Rockminer has been putting out miners at a fast pace first starting with the R- Box a 32 gh/s+ ASIC miner. The R-Box was Rockminer’s entry-level miner which not only helped them break into the market, and is gearing at the causal miner or someone new to mining. Their introduction of the R3-Box brings Rockminer into direct competition with other heavyweights, like Bitmain, in the Bitcoin ASIC miner market. The R3-Box operates at a speed of roughly 479 gh/s and is aiming at a place from enthusiast’s farms to average users who want more power without breaking the bank on power bills. Like the R-Box, the R3-Box uses the ASIC Miner Gen3 chips. The R3-Box also goes for a blade design like the Antminer S3 and forgoes the box design of the original Rocket.
Chips: 36x ASICMiner Gen3
HashRate: 450~480GH/S per unit;
Power Consumption: 1W/G
Cooling: Air cooling system
General Size: 400mm x 170mm x 190mm per unit
Blade: 160mm x 170mm
Net Weight: 9.9 lbs
PSU: 4x 6PIN PCI-E
Controller: Raspberry Pi
Another win in the shipping depth as the R3-Box arrived safe and secure. Like before to save time and funds, Rockminer had Minersource drop shipped the miner to me from Denver. One thing I have noticed is that Rockminer works closely with it’s vendors worldwide to give the best service to it’s customers.
The R3-Box looks much like an Antminer S1 in its dual blade design. From there is takes things in a bit different direction. Each blade needs its own USB cable that plugs into a USB Hub provided and mounted on the frame. From the hub and cable goes to the Raspberry Pi that controls the miner. For those who just want a simple plug and play setup this can be a pain in the butt, yet due to the open layout it was a quick and simple connection setup for all of them. The R3-Box also comes with a cable that plugs into a blade and then the Raspberry Pi to give it power. This arrangement cuts down on the power bricks that normally power the RPIs (RPI=Raspberry Pi), there is also a mounting setup for the Pi keeping it all nice and tidy. The cables can all be routed into the frame holes and such, so there is not a snake’s nest. As I said, it may look like a big pain in the butt yet was very easy and well thought out for having the extra wiring.
For this review, I used an EVGA Supernova 1300 watt PSU and also tested with a Corsair 750-watt PSU. Both PSUs are gold rated 80 as they can handle the sustained power draw without rapid failure.
Once powered on you access the R3-Box through the default IP address of 192.168.1.254 through your browser. Typing in the IP will bring you to the GUI console. Everything is easily laid out and simple to use. I suggest changing the IP address if you are going to add more of the R3-Boxes to your mining farm to ensure there will not be any IP issues as they all start out defaulted to this IP.
The GUI is easy to navigate and strikes the right balance between being simple to use and to having most of the features that you want in your mining GUI. The GUI that ships with the miner is v 0.91, and they do have a newer version you can flash and run that is now up to v 1.3.0. You can either upgrade it through SSH or by downloading and flashing the image to your RPI SD card. I would like to see it upgradable from the GUI to help people who are not used to making images or SSH’ing into their RPIs upgrade more easily. They are actively working on the software which is nice and shows dedication.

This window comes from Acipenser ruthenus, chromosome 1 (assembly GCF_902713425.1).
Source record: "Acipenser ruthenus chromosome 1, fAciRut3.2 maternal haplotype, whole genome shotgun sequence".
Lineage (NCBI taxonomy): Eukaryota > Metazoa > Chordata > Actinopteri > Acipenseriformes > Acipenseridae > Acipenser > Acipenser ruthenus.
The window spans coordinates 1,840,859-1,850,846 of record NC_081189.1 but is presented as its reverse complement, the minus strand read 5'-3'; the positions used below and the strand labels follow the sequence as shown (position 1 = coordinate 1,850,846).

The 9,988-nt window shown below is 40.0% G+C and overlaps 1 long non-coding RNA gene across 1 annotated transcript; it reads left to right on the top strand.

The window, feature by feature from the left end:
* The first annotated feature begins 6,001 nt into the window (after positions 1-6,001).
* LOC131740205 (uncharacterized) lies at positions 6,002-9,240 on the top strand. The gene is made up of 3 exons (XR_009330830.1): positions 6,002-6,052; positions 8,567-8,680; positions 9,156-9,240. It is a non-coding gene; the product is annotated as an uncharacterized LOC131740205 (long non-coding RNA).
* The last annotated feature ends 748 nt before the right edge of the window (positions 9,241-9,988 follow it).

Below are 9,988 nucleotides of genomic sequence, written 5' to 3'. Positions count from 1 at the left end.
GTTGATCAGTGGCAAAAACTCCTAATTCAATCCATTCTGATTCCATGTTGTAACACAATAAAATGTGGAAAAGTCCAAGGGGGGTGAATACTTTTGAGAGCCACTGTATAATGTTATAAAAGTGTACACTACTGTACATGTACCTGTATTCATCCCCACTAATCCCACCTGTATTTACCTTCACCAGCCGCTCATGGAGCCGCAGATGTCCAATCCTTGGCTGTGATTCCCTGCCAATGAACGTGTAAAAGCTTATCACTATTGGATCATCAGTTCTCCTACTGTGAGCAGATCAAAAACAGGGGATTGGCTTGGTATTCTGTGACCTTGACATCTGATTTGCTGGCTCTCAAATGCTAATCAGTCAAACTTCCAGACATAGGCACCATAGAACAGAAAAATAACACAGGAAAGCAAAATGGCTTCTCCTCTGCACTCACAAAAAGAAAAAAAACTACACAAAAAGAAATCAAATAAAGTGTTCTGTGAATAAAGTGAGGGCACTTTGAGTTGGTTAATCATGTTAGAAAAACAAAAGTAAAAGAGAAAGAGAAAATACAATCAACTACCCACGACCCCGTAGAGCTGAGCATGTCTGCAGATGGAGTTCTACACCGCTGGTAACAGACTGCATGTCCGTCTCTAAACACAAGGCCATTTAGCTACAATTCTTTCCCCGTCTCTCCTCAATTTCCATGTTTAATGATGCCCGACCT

The miner’s control panel shows a hashrate of 514gh/s average with a 10% to 11% reject rate. These figures translate poolside to 478 gh/s average for me on BTCGuild. I set the difficulty to 256 on BTCG for the R3-Box. I will follow up in the comments section as I try updated firmware sets to see if I can get the reject rate to go lower. I would like to see it sub-3%, and it may get there as they keep tweaking and working on it. Temps average 47C and with the front fan blowing air over the long blade setup it does not do too bad. I would add a 2nd fan to the rear pulling air as well to even out the cooling on the blades.
The R3-Box pulls on average 496 watts for me consistently. As I stated earlier, I had two different PSUs that I tested with both had the same power draw and the same average reject rate. Some people have reported reboots on the R3-Box, but I have not had that issue. It has been solid for me and relatively maintenance free.
The R3-Box is a solid 3rd entry into the Bitcoin ASIC miner market for Rockminer. It is close in price to an Antminer S3 and performs very close as well using a bit more power to so.
Rockminer is already working hard on the R4 and changing up the design a bit for better cooling and connectivity. I will be sure to keep you posted when they arrive. The software while good can be better, and they are working steadily on it to address the reject issues and refine it more. I recommend these for serious miners as well as new miners as things work well yet have enough features to help new miners learn. With Rockminer selling these in-hand as well it makes for fast shipping and no waits another strong draw for buying them. Rockminer has been fast to answer my questions as well which is another plus.
Rockminer has impressed me with the speed of their miner evolution and how hard they are working to get miners in the hands of customers. They have taken the mining community seriously when criticisms arise as well which is why the R3-Box is so much more evolved than the Rocket Box that was a square miner that made for difficulty in stacking and also for cable management. The work on the GUI controller software is nice to see as well.
A worthy addition to your miner collection or mining farm.
Disclosure: I purchased this miner for review.
Last modified (UTC): August 5, 2014 18:51